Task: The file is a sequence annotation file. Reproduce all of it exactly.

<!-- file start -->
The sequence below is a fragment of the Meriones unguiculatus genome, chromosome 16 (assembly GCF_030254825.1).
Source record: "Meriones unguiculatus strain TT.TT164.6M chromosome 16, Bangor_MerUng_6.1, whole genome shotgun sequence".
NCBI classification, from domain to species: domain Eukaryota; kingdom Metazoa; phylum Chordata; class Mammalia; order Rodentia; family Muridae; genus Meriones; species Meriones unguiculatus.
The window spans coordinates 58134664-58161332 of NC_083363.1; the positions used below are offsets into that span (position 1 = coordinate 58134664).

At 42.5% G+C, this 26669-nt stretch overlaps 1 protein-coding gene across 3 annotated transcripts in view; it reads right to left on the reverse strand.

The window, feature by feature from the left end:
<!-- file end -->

The sequence below is a fragment of the Meriones unguiculatus genome, chromosome 16 (assembly GCF_030254825.1).
Source record: "Meriones unguiculatus strain TT.TT164.6M chromosome 16, Bangor_MerUng_6.1, whole genome shotgun sequence".
NCBI classification, from domain to species: domain Eukaryota; kingdom Metazoa; phylum Chordata; class Mammalia; order Rodentia; family Muridae; genus Meriones; species Meriones unguiculatus.
The window spans coordinates 58134664-58161332 of NC_083363.1; the positions used below are offsets into that span (position 1 = coordinate 58134664).

At 42.5% G+C, this 26669-nt stretch overlaps 1 protein-coding gene across 3 annotated transcripts in view; it reads right to left on the reverse strand.

The window, feature by feature from the left end: